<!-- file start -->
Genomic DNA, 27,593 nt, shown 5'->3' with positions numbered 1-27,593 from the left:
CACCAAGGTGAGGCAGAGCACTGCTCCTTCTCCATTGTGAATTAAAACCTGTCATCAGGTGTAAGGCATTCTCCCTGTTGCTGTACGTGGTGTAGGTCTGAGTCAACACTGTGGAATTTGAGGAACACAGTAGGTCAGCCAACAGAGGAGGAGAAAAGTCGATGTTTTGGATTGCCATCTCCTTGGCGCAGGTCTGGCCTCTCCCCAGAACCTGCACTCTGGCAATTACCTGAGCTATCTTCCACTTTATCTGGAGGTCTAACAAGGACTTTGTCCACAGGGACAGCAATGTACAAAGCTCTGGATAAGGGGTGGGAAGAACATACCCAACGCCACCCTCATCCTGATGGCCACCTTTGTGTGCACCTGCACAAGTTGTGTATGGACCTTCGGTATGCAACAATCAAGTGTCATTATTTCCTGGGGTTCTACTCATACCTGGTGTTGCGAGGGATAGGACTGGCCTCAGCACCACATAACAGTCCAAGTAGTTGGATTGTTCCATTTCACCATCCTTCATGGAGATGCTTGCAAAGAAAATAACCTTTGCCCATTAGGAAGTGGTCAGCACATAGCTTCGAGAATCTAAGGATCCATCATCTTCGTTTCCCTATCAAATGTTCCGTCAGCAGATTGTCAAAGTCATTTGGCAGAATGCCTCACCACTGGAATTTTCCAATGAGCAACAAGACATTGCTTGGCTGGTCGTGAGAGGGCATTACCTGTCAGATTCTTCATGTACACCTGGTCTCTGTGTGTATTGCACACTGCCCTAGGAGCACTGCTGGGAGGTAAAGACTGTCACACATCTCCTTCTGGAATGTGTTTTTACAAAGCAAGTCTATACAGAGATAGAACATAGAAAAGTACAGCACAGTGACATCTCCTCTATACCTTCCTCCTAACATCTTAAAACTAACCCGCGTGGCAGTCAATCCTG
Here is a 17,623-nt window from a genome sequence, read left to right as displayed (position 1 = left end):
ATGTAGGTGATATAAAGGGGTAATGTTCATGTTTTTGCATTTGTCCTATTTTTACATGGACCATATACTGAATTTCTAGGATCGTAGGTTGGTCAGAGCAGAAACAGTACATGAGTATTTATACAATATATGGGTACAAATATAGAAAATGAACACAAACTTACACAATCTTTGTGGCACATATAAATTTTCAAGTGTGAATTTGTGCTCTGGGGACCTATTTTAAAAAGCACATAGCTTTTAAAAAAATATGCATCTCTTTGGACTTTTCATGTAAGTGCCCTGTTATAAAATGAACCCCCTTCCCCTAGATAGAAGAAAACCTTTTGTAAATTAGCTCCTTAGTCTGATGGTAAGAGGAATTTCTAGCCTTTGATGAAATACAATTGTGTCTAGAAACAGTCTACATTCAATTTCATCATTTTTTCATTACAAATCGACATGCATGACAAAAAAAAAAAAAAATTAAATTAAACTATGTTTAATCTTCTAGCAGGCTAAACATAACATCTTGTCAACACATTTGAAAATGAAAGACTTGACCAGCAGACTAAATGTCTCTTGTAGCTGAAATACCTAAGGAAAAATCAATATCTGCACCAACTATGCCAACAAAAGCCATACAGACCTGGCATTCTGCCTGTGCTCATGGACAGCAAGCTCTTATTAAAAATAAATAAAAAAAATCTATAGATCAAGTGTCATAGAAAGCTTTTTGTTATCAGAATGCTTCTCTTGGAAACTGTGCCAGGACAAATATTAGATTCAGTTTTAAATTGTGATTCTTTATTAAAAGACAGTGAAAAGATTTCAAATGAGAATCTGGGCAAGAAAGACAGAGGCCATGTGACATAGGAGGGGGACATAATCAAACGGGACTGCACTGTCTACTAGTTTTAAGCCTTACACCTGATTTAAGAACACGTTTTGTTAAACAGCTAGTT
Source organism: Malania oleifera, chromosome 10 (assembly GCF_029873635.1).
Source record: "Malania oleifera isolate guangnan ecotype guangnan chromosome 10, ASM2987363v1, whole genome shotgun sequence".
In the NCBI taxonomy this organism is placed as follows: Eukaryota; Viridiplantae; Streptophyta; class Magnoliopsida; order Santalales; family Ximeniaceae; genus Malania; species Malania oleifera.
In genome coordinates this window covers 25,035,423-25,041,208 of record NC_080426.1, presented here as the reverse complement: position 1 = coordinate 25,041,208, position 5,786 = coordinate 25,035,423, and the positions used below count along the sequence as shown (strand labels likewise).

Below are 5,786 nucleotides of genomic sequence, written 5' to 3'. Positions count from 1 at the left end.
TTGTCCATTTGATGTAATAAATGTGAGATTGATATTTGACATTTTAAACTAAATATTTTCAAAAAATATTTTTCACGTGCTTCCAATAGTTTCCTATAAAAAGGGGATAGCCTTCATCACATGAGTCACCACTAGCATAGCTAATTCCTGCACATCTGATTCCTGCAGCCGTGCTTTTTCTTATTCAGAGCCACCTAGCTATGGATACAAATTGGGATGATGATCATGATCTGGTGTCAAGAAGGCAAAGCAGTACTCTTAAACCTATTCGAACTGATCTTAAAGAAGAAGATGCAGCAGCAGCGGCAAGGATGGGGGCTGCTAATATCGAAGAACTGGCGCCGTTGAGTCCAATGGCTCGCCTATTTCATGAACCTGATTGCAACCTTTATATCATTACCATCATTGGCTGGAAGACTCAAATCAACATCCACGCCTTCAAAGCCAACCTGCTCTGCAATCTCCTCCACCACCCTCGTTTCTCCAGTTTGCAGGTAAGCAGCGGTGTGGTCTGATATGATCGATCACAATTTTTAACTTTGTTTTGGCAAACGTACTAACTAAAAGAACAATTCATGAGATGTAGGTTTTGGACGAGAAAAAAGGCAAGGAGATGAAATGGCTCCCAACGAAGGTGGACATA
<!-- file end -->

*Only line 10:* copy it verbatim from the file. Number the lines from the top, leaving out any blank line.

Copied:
TTGTCCATTTGATGTAATAAATGTGAGATTGATATTTGACATTTTAAACTAAATATTTTCAAAAAATATTTTTCACGTGCTTCCAATAGTTTCCTATAAAAAGGGGATAGCCTTCATCACATGAGTCACCACTAGCATAGCTAATTCCTGCACATCTGATTCCTGCAGCCGTGCTTTTTCTTATTCAGAGCCACCTAGCTATGGATACAAATTGGGATGATGATCATGATCTGGTGTCAAGAAGGCAAAGCAGTACTCTTAAACCTATTCGAACTGATCTTAAAGAAGAAGATGCAGCAGCAGCGGCAAGGATGGGGGCTGCTAATATCGAAGAACTGGCGCCGTTGAGTCCAATGGCTCGCCTATTTCATGAACCTGATTGCAACCTTTATATCATTACCATCATTGGCTGGAAGACTCAAATCAACATCCACGCCTTCAAAGCCAACCTGCTCTGCAATCTCCTCCACCACCCTCGTTTCTCCAGTTTGCAGGTAAGCAGCGGTGTGGTCTGATATGATCGATCACAATTTTTAACTTTGTTTTGGCAAACGTACTAACTAAAAGAACAATTCATGAGATGTAGGTTTTGGACGAGAAAAAAGGCAAGGAGATGAAATGGCTCCCAACGAAGGTGGACATA